Gundelach Light Anode Tube (ca. 1910)
This fairly small bi-anode tube was manufactured by the Gundelach company of Gehlberg, Germany.
The circular platinum target (anticathode) is in the center of the bulb while the cupped aluminum cathode is positioned just inside the glass arm connected to the lower right side of the bulb. The anode, a thin flat aluminum disk, is located where the short glass arm is connected to the left side of the bulb.
The regulator for controlling the pressure of the residual gas in the tube is attached at the top of the bulb (ca. 1 o'clock in the photo).
This type of tube had no specific application. It could have been used in diagnostic imaging or therapy, but could not be operated with high currents over extended periods.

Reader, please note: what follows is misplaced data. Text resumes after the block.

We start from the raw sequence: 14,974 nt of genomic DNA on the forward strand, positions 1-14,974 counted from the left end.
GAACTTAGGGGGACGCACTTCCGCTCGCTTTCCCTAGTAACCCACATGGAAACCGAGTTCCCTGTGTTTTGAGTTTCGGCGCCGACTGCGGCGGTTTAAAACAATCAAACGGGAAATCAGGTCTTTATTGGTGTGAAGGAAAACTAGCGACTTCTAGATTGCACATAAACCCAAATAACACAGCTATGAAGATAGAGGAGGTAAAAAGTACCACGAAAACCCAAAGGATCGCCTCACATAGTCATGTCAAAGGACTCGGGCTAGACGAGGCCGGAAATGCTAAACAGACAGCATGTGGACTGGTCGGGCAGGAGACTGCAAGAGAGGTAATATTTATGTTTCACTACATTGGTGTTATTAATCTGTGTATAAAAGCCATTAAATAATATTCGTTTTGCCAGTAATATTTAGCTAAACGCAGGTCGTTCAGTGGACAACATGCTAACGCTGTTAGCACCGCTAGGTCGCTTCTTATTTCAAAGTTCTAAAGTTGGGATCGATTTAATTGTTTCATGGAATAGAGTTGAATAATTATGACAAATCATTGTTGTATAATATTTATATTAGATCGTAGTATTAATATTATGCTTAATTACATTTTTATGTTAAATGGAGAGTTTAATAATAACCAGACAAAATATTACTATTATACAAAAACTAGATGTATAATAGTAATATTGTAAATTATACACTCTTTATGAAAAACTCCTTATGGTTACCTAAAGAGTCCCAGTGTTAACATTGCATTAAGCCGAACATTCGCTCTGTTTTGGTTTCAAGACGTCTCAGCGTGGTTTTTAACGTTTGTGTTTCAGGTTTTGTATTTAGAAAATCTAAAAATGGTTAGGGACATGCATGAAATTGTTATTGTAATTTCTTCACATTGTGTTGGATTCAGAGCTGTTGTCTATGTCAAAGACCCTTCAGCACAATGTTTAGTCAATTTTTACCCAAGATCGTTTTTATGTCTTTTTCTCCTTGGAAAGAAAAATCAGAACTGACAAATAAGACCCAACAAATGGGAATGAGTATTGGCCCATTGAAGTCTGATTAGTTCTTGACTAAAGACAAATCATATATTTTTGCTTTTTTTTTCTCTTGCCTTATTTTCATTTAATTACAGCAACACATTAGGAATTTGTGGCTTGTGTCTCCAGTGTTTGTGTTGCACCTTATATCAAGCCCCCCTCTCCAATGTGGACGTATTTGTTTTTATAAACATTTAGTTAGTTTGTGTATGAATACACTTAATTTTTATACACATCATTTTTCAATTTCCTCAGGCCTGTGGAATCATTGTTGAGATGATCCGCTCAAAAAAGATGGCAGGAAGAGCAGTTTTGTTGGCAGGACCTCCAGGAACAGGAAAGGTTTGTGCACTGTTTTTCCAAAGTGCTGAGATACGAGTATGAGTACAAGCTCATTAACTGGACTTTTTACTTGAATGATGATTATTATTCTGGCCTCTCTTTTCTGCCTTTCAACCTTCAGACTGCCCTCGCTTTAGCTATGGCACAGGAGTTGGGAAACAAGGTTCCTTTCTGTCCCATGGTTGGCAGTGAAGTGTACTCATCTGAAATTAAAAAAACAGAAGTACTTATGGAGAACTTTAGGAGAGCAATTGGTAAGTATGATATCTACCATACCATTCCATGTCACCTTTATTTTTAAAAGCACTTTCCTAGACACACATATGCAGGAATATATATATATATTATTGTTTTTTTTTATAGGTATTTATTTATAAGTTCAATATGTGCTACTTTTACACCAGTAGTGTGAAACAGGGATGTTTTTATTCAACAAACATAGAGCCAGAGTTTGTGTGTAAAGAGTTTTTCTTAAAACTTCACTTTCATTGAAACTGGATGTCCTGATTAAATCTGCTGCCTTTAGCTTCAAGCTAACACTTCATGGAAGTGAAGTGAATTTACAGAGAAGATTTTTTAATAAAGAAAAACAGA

In the above photo, the company logo, a scale hanging from the inside of a large "G," can be seen etched on the stem of the tube.
The Gundelach company was founded in 1852 by Emil Gundelach, a glass blower. Prior to Rontgen's discovery of X-rays the company offered a variety of Crookes and Geissler tubes. They began manufacturing tubes specifically designed for X-ray production within a few month's of the discovery in 1896 and they continued producing X-ray tubes until the late 1920s.
Size: Approximately 12" long with 5" bulb diameter